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December 10, 2019

Ninja Kitten! Play Aggression

Today I met an adorable kitten—a 12 week old orange fluff ball, appropriately named Fluffer, who had been adopted when she was 8 weeks old. This tiny little ball of fur was terrorizing her adoring humans, biting and scratching whenever she wanted to play. According to the sleep-deprived cat parents, the only down time they got was when the kitten ate and eliminated. They were desperate for help and asked me to come to their home.

I was greeted at the door by Brittany and her frustrated mother, Anne. In the middle of the room Christopher, Anne’s husband, laughed and giggled as he delighted in playing with Fluffer, rolling the kitten on her back and petting her irresistible tummy. I watched for a few minutes as Christopher hid his hand under a newspaper, moving his fingers, encouraging Fluffer to stalk and pounce.

According to Anne and Christopher, Fluffer stalked and attacked at every opportunity. The time of day or the circumstances didn’t matter—when Fluffer wanted attention, she jumped, attacked and then bit. Usually she didn’t break skin, but occasionally she did. The problem, instead of getting better had worsened. Christopher admitted that when Fluffer went into attack mode, he usually responded by roughhousing with her.

I wondered if Christopher would be willing to change the way he related to Fluffer.

90% Human Behavior; 10% Kitten

It is natural for kittens to play intensely. Although play is fun it is also serious business. Kittens learn important survival and social skills when they play. Play also helps kittens develop coordination.

Kittens are little sponges when it comes to learning—they have to be in order to survive in a hostile world. Like all animals, one way they learn is by repeating behaviors when the behaviors are rewarded. Christopher reinforced Fluffer’s biting by using his hands when playing with the kitten. He also encouraged the kitten to grab and bite him during play—rewarding the kitten with attention when she attacked. Fluffer, being a bright kitten, assumed that biting was acceptable so now whenever she wants to interact with her favorite people she does what works—biting.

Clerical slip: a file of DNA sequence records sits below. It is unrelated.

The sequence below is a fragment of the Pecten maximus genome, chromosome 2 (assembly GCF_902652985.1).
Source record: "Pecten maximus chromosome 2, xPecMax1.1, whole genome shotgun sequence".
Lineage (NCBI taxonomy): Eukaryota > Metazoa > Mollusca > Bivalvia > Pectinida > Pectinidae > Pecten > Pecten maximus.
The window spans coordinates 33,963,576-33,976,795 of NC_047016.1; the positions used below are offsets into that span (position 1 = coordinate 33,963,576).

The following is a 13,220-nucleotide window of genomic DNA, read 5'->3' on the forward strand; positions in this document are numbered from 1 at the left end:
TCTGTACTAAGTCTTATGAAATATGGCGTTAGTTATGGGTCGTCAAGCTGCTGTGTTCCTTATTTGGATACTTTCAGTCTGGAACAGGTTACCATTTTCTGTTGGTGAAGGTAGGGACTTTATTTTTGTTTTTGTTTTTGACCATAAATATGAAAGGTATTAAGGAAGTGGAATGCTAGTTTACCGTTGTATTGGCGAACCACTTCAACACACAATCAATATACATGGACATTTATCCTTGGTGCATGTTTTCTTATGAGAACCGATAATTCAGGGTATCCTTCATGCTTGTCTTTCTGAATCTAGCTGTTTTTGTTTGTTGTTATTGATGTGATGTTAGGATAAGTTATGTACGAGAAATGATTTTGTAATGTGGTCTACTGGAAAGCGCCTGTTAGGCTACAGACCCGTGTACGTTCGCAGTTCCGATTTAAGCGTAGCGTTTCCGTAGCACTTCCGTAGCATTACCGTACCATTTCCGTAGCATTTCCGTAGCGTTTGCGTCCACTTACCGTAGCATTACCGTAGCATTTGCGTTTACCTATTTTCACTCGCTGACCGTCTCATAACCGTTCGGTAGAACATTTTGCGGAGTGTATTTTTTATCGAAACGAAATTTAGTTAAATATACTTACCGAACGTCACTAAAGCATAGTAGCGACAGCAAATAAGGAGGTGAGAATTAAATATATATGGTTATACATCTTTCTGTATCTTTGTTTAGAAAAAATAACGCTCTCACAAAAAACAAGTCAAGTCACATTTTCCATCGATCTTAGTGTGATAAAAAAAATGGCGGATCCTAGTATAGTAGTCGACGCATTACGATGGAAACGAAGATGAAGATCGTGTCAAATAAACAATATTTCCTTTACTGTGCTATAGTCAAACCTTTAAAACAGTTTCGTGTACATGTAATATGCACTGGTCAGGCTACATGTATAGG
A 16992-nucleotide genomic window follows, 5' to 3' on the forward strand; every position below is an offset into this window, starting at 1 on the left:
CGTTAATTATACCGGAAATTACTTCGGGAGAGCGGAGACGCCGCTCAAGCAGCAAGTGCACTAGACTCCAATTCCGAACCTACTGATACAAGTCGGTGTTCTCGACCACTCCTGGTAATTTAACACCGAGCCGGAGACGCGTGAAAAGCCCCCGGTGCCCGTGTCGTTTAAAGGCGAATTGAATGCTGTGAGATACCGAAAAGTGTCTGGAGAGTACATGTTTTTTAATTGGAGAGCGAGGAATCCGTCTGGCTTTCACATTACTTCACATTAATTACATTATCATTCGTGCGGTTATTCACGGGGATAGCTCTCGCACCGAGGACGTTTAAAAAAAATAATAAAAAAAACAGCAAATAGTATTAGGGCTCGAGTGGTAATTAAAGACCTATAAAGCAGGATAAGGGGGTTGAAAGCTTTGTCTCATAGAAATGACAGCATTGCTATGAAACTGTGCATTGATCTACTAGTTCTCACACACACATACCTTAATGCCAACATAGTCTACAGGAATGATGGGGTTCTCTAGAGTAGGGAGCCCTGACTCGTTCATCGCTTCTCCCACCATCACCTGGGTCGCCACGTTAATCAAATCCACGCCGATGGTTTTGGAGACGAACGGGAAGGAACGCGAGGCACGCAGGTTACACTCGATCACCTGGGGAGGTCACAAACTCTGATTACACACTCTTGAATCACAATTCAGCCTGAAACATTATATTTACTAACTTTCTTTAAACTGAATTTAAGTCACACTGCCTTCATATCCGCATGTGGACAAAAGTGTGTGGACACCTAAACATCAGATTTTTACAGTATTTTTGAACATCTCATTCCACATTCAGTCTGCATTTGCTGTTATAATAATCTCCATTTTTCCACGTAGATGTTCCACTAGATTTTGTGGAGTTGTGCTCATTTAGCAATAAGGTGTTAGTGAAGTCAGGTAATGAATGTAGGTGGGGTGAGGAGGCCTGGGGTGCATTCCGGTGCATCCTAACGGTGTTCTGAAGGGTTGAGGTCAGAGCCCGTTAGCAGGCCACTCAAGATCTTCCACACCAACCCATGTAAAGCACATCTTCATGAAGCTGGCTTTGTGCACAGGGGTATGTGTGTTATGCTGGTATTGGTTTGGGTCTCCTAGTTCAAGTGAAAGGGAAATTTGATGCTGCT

Brittany caught on right way. She thought a possible solution would be re-homing her dad so that he wouldn’t roughhouse with Fluffer anymore. Brittany wanted a kitten she could snuggle and cuddle with, not a Ninja kitten who pounced and attempted to kill anything that moved.

Changing Behaviors

The kitten’s behavior can be changed, but everyone in the household has to be on board—modifying how they interact with Fluffer. Christopher has to stop using his hands when playing with the kitten and he needs to resist roughhousing with her. His task is to learn how to play; using pole type toys and other interactive play items instead of his hands.

Time outs will also help change Fluffer’s behavior. Whenever she becomes over-stimulated or solicits attention through biting, Fluffer’s victim needs to stand up and leave the room without interacting with her. Time outs are short; a few seconds are usually all that is needed. Fluffer will quickly learn that when she bites and attacks, her favorite playmates disappear.

Everyone in the household promised they would do their part—changing the way they played with the kitten. Brittany could now look forward to stashing the first aid kit in the cabinet and safely snuggling with her little kitten.

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